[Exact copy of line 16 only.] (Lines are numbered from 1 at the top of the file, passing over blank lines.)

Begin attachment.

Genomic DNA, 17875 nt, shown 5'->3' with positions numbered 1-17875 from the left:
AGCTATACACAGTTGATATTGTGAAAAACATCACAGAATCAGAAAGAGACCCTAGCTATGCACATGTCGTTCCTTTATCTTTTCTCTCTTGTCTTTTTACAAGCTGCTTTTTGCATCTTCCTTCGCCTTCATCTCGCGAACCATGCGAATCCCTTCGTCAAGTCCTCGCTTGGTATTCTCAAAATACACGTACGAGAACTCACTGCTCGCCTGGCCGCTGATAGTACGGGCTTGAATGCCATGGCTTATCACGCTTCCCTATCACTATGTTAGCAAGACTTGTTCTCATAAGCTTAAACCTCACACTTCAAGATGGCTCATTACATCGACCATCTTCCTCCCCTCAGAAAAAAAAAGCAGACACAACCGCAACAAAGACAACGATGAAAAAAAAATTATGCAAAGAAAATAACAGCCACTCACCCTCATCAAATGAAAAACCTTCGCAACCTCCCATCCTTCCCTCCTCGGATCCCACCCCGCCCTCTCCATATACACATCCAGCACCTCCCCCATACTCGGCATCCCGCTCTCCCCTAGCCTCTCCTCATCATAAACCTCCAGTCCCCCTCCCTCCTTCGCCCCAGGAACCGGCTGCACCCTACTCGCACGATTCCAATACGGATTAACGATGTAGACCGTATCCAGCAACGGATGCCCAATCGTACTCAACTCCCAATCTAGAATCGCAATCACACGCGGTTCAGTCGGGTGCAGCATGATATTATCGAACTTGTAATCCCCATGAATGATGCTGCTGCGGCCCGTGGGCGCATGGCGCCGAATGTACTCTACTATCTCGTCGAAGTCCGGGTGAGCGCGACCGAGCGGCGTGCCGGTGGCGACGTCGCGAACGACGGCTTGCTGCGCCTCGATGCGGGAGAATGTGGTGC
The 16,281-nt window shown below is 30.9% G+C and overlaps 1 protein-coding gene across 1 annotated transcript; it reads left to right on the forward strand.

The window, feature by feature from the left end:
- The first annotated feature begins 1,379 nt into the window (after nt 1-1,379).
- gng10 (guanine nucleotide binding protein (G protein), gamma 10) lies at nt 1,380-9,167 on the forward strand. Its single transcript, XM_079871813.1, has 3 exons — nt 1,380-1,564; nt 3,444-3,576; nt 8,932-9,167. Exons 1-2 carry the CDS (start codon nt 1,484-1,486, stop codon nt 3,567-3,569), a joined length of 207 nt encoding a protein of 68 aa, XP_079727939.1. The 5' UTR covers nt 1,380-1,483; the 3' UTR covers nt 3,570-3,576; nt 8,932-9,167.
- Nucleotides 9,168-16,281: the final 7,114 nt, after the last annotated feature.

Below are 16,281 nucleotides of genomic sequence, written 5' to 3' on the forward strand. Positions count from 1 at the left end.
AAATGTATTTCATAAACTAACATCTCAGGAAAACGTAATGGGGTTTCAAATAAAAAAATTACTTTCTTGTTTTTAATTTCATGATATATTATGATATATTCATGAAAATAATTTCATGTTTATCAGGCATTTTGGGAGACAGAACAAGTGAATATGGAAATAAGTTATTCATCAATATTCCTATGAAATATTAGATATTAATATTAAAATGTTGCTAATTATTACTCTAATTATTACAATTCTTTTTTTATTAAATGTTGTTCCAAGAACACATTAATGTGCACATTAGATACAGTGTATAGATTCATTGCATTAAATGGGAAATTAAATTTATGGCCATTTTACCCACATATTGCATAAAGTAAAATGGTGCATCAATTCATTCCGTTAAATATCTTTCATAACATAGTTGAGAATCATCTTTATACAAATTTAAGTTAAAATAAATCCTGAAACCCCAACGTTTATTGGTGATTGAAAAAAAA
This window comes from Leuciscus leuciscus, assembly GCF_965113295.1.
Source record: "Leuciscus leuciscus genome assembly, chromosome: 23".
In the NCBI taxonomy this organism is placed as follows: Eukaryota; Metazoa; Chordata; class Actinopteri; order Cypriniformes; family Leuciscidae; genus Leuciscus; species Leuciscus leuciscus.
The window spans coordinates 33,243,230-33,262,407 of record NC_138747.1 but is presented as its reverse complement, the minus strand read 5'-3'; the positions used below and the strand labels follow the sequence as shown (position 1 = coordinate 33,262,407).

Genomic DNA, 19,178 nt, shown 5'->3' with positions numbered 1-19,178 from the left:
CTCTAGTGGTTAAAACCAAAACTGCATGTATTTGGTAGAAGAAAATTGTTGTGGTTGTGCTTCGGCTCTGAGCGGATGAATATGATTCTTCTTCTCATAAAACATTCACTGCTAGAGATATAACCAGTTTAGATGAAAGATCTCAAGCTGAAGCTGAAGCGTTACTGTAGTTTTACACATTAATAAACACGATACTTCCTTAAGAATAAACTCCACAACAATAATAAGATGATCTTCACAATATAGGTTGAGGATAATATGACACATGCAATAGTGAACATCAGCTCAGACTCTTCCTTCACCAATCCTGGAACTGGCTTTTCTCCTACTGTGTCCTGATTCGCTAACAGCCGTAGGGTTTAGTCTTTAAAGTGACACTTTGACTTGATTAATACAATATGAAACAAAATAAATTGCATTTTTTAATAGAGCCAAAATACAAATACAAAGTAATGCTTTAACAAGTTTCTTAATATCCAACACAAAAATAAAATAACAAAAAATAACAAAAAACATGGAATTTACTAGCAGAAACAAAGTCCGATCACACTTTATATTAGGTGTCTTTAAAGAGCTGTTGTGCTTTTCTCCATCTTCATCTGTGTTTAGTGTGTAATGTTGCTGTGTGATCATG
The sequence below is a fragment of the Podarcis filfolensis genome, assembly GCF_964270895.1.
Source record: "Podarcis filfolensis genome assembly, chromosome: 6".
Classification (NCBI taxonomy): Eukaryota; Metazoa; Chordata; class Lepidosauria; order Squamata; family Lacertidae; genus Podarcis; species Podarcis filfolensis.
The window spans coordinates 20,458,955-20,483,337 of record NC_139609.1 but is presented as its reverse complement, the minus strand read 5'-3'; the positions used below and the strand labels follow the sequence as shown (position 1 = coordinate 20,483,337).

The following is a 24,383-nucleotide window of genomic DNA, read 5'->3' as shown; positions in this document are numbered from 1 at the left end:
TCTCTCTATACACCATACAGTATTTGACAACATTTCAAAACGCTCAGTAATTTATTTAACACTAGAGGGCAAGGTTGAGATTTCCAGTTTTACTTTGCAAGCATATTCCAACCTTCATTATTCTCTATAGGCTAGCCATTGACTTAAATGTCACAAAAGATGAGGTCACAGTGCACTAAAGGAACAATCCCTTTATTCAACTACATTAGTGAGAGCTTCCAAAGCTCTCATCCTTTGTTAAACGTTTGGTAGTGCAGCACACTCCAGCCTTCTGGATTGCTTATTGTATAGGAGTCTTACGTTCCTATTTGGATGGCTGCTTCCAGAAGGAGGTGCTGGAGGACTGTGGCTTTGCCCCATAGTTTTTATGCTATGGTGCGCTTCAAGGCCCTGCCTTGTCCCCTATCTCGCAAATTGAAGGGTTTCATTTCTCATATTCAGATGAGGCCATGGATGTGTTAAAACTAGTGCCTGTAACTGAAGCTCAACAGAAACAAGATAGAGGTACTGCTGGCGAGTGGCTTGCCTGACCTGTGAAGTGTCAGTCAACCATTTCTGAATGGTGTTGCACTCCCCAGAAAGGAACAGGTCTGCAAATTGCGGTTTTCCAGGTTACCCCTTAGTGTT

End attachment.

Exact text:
The sequence below is a fragment of the Podarcis filfolensis genome, assembly GCF_964270895.1.